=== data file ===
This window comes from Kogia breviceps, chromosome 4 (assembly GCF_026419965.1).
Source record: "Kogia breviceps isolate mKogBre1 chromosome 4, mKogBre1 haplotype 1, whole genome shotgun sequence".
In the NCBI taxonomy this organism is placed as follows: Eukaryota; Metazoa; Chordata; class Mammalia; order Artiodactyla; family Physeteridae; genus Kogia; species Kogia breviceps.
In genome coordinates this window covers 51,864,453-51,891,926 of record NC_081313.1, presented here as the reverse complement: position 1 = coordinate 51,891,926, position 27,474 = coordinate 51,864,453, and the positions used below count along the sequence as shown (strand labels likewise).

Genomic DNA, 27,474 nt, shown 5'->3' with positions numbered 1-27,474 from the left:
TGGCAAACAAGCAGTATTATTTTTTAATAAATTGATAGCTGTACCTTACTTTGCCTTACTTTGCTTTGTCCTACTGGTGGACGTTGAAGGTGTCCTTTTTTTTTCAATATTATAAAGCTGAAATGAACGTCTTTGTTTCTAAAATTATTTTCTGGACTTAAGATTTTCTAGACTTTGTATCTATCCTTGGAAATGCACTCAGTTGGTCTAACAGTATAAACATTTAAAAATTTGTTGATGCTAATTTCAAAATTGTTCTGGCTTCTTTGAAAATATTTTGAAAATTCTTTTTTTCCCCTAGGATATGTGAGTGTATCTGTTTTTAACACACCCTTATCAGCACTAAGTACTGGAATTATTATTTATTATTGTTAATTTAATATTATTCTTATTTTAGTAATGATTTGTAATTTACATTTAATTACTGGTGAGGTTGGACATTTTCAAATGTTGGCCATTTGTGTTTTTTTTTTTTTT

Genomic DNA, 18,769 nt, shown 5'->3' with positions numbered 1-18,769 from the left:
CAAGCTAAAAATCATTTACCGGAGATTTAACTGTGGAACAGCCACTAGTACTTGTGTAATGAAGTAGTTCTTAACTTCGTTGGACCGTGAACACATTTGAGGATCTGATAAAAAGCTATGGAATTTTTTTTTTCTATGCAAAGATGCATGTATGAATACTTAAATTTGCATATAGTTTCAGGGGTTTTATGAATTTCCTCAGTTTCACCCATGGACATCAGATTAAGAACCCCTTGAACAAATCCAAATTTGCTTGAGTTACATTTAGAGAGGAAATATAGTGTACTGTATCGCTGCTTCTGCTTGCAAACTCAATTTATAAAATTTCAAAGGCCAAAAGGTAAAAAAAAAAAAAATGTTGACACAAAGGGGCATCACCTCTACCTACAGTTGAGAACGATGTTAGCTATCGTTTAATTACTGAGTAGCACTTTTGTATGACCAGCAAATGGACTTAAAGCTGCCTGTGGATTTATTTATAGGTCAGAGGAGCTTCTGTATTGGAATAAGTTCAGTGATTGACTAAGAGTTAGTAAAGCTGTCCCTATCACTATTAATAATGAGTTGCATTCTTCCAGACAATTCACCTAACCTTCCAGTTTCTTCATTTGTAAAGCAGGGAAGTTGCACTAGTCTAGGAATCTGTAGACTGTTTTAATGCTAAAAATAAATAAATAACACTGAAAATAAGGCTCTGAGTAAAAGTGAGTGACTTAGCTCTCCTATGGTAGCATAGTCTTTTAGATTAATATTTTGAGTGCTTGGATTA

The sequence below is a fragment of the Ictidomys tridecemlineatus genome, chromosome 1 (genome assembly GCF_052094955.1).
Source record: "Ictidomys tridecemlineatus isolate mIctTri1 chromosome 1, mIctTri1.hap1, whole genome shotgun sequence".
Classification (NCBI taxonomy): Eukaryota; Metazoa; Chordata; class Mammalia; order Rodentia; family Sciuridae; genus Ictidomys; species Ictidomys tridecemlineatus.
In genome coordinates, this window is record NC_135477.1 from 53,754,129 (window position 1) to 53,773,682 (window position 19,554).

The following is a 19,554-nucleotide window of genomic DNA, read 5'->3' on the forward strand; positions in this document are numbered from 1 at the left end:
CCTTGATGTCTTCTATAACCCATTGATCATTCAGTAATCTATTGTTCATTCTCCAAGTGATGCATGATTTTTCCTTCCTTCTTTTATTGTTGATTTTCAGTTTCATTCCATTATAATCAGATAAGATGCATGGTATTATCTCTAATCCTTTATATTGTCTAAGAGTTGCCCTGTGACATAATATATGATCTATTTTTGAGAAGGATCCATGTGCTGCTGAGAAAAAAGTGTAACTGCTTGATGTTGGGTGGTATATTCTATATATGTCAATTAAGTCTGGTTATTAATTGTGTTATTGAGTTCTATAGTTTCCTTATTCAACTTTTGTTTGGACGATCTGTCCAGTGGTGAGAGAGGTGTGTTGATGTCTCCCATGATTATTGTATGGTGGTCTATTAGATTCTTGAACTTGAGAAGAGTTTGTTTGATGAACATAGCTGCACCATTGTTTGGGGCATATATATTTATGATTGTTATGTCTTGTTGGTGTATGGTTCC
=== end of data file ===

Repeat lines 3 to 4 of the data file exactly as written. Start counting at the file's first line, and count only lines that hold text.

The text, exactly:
In the NCBI taxonomy this organism is placed as follows: Eukaryota; Metazoa; Chordata; class Mammalia; order Artiodactyla; family Physeteridae; genus Kogia; species Kogia breviceps.
In genome coordinates this window covers 51,864,453-51,891,926 of record NC_081313.1, presented here as the reverse complement: position 1 = coordinate 51,891,926, position 27,474 = coordinate 51,864,453, and the positions used below count along the sequence as shown (strand labels likewise).